Energy and Environment

Conservation Policy

We work to protect our lands, waters, ocean, and wildlife to address the linked climate and biodiversity crises, boost the economy, and benefit all.

Bald eagles fishing in China Poot Bay, Alaska. (Getty/Louise Heusinkveld/Photodisc)

What We're Doing

Conserve 30 percent of lands, waters, and ocean by 2030

“30×30” is a science-backed goal to address the linked climate and biodiversity crises by conserving 30 percent of U.S. lands, waters, and oceans by 2030. We work with a diverse coalition to achieve on-the-ground protections that benefit nature, the climate, and communities.

Move toward pollution-free public lands and waters

Despite the climate crisis, the oil and gas lobby continues to push for more drilling on public lands and waters. We advocate for energy policy reform and a just transition so that the land, water, and ocean shared by all communities can be used for the common good.

Confront racial and economic disparities in access to nature

People of color and low-income communities disproportionately lack access to nature and bear the impacts of its destruction. We work with front-line communities to advocate for policies that right historical wrongs and affirm Indigenous leadership and tribal sovereignty.

Advocate for nature-based solutions to the climate crisis

We cannot stabilize the climate without increasing protections for nature. One of the most effective strategies for mitigating climate change is to protect and restore more land and water. We work toward policies that connect climate action and nature-based solutions.

This site is protected by reCAPTCHA and the Google Privacy Policy and Terms of Service apply.

Recent Work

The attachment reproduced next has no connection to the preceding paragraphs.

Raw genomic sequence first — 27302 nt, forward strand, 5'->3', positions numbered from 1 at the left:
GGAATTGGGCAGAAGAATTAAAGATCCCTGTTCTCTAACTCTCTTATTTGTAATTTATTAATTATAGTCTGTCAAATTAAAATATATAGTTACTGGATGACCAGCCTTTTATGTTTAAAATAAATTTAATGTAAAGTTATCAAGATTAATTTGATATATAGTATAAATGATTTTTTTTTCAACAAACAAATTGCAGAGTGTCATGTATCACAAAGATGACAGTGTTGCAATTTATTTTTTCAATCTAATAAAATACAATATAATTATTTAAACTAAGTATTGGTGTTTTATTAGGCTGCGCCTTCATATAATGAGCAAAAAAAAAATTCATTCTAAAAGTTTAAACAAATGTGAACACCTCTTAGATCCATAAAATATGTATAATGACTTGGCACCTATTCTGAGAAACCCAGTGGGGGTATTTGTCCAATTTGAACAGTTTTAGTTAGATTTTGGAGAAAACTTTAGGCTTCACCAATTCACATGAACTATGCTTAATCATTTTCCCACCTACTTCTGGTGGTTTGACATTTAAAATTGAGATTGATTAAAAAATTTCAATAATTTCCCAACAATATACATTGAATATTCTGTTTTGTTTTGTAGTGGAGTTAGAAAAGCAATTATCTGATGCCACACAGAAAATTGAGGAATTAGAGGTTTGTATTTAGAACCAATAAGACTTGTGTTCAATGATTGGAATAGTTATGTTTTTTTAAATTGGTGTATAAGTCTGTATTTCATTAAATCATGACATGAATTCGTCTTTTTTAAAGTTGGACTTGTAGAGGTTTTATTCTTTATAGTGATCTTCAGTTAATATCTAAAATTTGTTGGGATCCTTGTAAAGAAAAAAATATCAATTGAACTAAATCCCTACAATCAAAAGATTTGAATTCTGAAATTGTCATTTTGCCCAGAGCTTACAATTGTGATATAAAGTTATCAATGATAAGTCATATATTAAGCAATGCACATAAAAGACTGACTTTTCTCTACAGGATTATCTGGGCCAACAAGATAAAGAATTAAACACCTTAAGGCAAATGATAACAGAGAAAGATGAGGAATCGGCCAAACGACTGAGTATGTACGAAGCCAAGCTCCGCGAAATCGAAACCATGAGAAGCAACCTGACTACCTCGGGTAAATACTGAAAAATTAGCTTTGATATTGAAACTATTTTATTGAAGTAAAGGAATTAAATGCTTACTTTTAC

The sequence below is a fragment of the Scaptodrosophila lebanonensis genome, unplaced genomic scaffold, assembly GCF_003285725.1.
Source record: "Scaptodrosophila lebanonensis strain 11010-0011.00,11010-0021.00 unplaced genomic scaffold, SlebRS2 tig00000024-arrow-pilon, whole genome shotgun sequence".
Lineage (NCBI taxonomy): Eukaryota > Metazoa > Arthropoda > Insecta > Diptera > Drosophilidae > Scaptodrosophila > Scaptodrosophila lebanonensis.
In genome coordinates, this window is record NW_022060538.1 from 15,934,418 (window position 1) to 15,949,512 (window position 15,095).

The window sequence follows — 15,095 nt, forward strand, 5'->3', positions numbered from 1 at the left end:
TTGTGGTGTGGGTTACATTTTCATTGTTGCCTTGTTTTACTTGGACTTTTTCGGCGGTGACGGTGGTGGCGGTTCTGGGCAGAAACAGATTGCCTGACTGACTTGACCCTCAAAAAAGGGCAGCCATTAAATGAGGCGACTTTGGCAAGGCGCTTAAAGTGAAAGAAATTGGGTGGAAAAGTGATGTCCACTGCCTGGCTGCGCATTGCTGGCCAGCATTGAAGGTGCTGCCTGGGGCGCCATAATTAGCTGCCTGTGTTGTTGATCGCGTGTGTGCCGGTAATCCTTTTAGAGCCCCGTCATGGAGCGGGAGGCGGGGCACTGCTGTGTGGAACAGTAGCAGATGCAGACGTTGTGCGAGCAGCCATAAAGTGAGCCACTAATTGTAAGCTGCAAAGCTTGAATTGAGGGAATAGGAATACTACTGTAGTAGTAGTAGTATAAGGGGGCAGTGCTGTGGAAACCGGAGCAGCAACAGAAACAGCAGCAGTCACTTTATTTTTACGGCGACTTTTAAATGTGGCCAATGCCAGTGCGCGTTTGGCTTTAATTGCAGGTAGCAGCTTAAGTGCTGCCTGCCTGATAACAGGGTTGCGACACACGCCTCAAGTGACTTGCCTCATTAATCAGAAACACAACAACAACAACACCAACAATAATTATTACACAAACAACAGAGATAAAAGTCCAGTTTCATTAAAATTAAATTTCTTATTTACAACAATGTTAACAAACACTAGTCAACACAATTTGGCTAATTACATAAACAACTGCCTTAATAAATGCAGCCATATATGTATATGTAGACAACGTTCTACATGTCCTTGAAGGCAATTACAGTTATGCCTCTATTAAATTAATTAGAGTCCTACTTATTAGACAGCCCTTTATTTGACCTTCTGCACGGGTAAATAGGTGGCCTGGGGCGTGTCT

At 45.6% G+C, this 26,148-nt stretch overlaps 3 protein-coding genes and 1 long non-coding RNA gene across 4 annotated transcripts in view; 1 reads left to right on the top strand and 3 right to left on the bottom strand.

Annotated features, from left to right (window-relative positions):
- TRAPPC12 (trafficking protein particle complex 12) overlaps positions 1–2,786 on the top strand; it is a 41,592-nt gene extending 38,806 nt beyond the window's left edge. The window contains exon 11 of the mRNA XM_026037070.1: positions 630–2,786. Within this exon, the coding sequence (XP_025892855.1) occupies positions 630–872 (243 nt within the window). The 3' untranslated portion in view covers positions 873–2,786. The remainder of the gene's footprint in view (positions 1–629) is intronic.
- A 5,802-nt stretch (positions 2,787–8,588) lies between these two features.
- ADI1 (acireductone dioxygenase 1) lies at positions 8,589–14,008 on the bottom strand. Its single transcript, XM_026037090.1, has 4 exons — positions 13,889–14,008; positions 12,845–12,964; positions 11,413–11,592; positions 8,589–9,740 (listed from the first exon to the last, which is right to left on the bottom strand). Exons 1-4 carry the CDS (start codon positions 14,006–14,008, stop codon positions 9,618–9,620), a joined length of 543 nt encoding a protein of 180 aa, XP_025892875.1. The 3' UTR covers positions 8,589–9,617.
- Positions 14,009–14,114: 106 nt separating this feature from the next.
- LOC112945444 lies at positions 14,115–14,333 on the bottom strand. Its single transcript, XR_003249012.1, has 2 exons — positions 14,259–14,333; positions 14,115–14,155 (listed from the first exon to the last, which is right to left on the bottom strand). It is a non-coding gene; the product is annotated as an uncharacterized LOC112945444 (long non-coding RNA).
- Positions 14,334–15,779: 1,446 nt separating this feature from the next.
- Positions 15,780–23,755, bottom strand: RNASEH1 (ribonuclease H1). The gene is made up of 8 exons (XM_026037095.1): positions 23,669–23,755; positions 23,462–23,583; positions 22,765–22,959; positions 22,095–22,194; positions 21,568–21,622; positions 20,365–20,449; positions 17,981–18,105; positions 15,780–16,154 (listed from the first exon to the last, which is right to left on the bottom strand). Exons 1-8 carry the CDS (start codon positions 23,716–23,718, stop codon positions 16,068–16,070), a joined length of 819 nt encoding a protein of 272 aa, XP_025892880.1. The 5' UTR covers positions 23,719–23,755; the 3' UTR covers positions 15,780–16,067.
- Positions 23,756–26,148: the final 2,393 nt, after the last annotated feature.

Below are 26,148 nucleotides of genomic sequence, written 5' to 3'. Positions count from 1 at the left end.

To Protect 30 Percent of the Ocean, the United States Must Invest in the National Marine Sanctuaries Program Report
View of the ocean during the day from a rocky shoreline. A small motor boat is seen in the upper left.

To Protect 30 Percent of the Ocean, the United States Must Invest in the National Marine Sanctuaries Program

For the 50th anniversary of the National Marine Sanctuaries Act, the United States must ensure that sanctuaries are able to fulfill their mandate of protecting the ocean and Great Lakes and preserving their cultural history.

Zainab Mirza, Alexandra Carter, Amy Kenney, 1 More Miriam Goldstein

The Race for Nature Report
A National Park Service employee gently plants a whitebark pine seedling in ground blackened by fire on Mount Brown in Glacier National Park, Montana, September 2019. (Getty/Chip Somodevilla)

The Race for Nature

To save family farms, ranches, and rural communities from economic collapse, the United States should launch a major effort—a “Race for Nature”—that pays private landowners to protect the water, air, and natural places that everyone needs to stay healthy.

Ryan Richards, Matt Lee-Ashley